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25 May

As my first year at my new job comes to a close, the seniors at the high school where I work are very happy, thrilled to get on with their lives. However, their last day of class falls on the Friday of Memorial Day weekend, and I’m having trouble getting in the spirit.

I’m not a combat vet, but that doesn’t mean I don’t see faces. I sat down to write about them, to honor them in some small fashion. Before I did, I wanted to read what I wrote last year; no one likes reading the same thing twice, and I personally don’t want to write the same thing twice. As I read last year’s musings, (humor me and click here to read what I wrote last year), I realized I couldn’t say it any better. I do have a few things to add, though.

I left out a few people when I wrote the piece last year. Robby Falkenbach was a year ahead of me at the Naval Academy. He died during flight training. Franklin Hooks and Brian Hoke were behind me a few years. Hooks was killed in a plane crash; Hoke died as a CIA civilian after a career as a SEAL. I saw all three every day during at least one of my four years at the Academy.

As I get older, Memorial Day gets harder. Of course, with our ongoing conflicts, there are more people to honor, but that doesn’t touch me personally, although I do pray for them. I think what gets me is that the people I knew or knew of that were killed died younger than I am now. So as I experience more of the joys of life (marriage, two great kids, retired from the Navy), I feel more for them because they didn’t get this same opportunity.

To try and bring some meaning to what I was feeling, I did talk to my cadets about the importance of Memorial Day, and what it really means. I even got permission to read something over the loudspeaker at school, in order to educate the masses. One of my cadets lost a brother in Afghanistan, so I know HE gets it, and some of the others did too, but I sort of felt like maybe I was screaming in the wind to the students in general (and maybe some of the faculty). With such a small percentage of the population serving these days, so many Americans just can’t relate.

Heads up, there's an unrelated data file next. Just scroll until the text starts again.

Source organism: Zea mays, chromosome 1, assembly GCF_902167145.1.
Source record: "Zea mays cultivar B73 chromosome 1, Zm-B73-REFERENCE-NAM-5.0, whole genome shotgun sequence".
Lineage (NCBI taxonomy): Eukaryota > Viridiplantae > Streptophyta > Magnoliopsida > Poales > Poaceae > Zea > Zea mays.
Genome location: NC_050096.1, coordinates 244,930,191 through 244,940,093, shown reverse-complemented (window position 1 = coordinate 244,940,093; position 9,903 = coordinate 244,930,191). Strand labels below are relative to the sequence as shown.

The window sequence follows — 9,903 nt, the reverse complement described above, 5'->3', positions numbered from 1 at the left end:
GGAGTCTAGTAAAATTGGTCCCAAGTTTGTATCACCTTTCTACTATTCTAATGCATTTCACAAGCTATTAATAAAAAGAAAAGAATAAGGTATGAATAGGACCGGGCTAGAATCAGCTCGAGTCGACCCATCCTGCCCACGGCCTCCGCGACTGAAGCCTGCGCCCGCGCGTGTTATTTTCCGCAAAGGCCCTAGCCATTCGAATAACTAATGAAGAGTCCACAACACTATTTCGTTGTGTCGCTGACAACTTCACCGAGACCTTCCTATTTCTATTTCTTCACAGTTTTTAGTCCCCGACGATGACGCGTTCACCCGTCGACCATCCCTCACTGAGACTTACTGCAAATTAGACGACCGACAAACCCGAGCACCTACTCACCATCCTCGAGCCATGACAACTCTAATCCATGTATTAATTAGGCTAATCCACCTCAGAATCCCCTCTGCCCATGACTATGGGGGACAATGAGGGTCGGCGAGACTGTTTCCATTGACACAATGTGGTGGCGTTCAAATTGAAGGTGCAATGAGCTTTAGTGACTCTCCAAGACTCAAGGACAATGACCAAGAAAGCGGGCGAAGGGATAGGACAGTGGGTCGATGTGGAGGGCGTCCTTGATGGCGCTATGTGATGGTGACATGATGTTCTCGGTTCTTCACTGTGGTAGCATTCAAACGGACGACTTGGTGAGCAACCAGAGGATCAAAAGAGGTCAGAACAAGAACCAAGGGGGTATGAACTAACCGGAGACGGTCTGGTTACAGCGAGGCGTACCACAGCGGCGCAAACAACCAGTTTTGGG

So I will do what I always do, which is pray and raise a class and take some space on the internet. But if we all do that, maybe that is something after all.

A reprint of the poem I wrote last year. And yes, the fact that I hate poetry is not lost on me…

A Combat Vet’s reflection of Memorial Day

You think about a long weekend.

I remember long deployments.

You look forward to seeing your buddies at the beach.

I remember watching mine die on one.

You look forward to sleeping in for three days.

I remember three days without sleep.

You think you might drink until you can’t remember what happened.

I drink to forget what happened.

You know your closest friends will never leave you.

I know many of mine are already gone.

You look forward to this weekend.

I wish we had no reason for it.

And neither of us will ever forget it.


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